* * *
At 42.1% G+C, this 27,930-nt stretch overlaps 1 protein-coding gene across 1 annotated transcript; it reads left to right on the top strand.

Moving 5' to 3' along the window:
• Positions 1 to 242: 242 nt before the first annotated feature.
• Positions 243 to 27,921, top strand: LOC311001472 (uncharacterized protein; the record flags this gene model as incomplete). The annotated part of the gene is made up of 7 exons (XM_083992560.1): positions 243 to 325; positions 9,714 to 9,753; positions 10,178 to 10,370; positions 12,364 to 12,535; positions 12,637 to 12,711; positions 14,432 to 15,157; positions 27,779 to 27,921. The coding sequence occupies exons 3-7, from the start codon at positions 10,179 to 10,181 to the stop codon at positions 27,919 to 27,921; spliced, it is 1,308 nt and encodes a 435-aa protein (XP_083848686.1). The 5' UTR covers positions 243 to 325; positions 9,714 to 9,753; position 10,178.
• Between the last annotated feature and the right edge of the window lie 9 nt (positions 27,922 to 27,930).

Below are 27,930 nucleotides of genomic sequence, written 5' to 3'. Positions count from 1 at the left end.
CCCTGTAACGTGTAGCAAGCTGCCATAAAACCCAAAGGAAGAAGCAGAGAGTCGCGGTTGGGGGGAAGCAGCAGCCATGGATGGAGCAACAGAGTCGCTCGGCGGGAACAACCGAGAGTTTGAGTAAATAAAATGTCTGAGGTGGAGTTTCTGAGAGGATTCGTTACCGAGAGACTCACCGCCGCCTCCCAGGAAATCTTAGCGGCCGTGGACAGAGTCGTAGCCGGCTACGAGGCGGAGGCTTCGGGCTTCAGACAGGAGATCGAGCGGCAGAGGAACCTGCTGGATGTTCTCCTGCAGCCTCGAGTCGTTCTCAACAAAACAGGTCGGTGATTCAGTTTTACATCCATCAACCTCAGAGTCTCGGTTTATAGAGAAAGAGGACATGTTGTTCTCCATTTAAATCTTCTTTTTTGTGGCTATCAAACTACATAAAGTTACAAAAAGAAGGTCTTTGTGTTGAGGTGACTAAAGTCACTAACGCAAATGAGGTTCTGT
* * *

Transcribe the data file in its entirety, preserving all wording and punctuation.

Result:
At 42.1% G+C, this 27,930-nt stretch overlaps 1 protein-coding gene across 1 annotated transcript; it reads left to right on the top strand.

Moving 5' to 3' along the window:
• Positions 1 to 242: 242 nt before the first annotated feature.
• Positions 243 to 27,921, top strand: LOC311001472 (uncharacterized protein; the record flags this gene model as incomplete). The annotated part of the gene is made up of 7 exons (XM_083992560.1): positions 243 to 325; positions 9,714 to 9,753; positions 10,178 to 10,370; positions 12,364 to 12,535; positions 12,637 to 12,711; positions 14,432 to 15,157; positions 27,779 to 27,921. The coding sequence occupies exons 3-7, from the start codon at positions 10,179 to 10,181 to the stop codon at positions 27,919 to 27,921; spliced, it is 1,308 nt and encodes a 435-aa protein (XP_083848686.1). The 5' UTR covers positions 243 to 325; positions 9,714 to 9,753; position 10,178.
• Between the last annotated feature and the right edge of the window lie 9 nt (positions 27,922 to 27,930).

Below are 27,930 nucleotides of genomic sequence, written 5' to 3'. Positions count from 1 at the left end.
CCCTGTAACGTGTAGCAAGCTGCCATAAAACCCAAAGGAAGAAGCAGAGAGTCGCGGTTGGGGGGAAGCAGCAGCCATGGATGGAGCAACAGAGTCGCTCGGCGGGAACAACCGAGAGTTTGAGTAAATAAAATGTCTGAGGTGGAGTTTCTGAGAGGATTCGTTACCGAGAGACTCACCGCCGCCTCCCAGGAAATCTTAGCGGCCGTGGACAGAGTCGTAGCCGGCTACGAGGCGGAGGCTTCGGGCTTCAGACAGGAGATCGAGCGGCAGAGGAACCTGCTGGATGTTCTCCTGCAGCCTCGAGTCGTTCTCAACAAAACAGGTCGGTGATTCAGTTTTACATCCATCAACCTCAGAGTCTCGGTTTATAGAGAAAGAGGACATGTTGTTCTCCATTTAAATCTTCTTTTTTGTGGCTATCAAACTACATAAAGTTACAAAAAGAAGGTCTTTGTGTTGAGGTGACTAAAGTCACTAACGCAAATGAGGTTCTGT